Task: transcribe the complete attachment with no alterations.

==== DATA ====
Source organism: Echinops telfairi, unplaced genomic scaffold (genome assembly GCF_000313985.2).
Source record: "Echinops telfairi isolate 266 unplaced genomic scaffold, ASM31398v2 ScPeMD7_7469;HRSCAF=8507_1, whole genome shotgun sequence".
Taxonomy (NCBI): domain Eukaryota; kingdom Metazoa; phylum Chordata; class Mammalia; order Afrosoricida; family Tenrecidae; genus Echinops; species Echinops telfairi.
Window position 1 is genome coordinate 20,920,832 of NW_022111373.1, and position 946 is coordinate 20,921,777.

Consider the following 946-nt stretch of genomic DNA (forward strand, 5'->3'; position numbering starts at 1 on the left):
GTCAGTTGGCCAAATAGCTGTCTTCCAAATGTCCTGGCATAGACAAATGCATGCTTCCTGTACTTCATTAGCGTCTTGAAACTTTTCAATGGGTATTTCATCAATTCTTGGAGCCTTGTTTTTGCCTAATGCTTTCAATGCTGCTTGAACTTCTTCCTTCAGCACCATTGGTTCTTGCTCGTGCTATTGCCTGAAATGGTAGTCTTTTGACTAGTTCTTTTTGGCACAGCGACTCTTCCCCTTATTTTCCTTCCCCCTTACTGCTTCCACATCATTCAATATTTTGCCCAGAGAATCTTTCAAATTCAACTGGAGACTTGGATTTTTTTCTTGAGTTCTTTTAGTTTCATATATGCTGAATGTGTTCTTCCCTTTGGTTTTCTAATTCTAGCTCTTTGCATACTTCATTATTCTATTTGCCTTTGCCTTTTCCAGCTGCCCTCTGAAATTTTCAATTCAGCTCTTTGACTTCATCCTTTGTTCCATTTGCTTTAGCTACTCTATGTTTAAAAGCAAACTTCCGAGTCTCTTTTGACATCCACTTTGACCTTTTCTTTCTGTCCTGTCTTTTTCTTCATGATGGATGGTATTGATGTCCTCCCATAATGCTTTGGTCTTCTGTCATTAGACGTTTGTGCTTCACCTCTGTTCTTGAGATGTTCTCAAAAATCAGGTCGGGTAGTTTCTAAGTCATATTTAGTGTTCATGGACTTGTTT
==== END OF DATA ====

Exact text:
Source organism: Echinops telfairi, unplaced genomic scaffold (genome assembly GCF_000313985.2).
Source record: "Echinops telfairi isolate 266 unplaced genomic scaffold, ASM31398v2 ScPeMD7_7469;HRSCAF=8507_1, whole genome shotgun sequence".
Taxonomy (NCBI): domain Eukaryota; kingdom Metazoa; phylum Chordata; class Mammalia; order Afrosoricida; family Tenrecidae; genus Echinops; species Echinops telfairi.
Window position 1 is genome coordinate 20,920,832 of NW_022111373.1, and position 946 is coordinate 20,921,777.

Consider the following 946-nt stretch of genomic DNA (forward strand, 5'->3'; position numbering starts at 1 on the left):
GTCAGTTGGCCAAATAGCTGTCTTCCAAATGTCCTGGCATAGACAAATGCATGCTTCCTGTACTTCATTAGCGTCTTGAAACTTTTCAATGGGTATTTCATCAATTCTTGGAGCCTTGTTTTTGCCTAATGCTTTCAATGCTGCTTGAACTTCTTCCTTCAGCACCATTGGTTCTTGCTCGTGCTATTGCCTGAAATGGTAGTCTTTTGACTAGTTCTTTTTGGCACAGCGACTCTTCCCCTTATTTTCCTTCCCCCTTACTGCTTCCACATCATTCAATATTTTGCCCAGAGAATCTTTCAAATTCAACTGGAGACTTGGATTTTTTTCTTGAGTTCTTTTAGTTTCATATATGCTGAATGTGTTCTTCCCTTTGGTTTTCTAATTCTAGCTCTTTGCATACTTCATTATTCTATTTGCCTTTGCCTTTTCCAGCTGCCCTCTGAAATTTTCAATTCAGCTCTTTGACTTCATCCTTTGTTCCATTTGCTTTAGCTACTCTATGTTTAAAAGCAAACTTCCGAGTCTCTTTTGACATCCACTTTGACCTTTTCTTTCTGTCCTGTCTTTTTCTTCATGATGGATGGTATTGATGTCCTCCCATAATGCTTTGGTCTTCTGTCATTAGACGTTTGTGCTTCACCTCTGTTCTTGAGATGTTCTCAAAAATCAGGTCGGGTAGTTTCTAAGTCATATTTAGTGTTCATGGACTTGTTT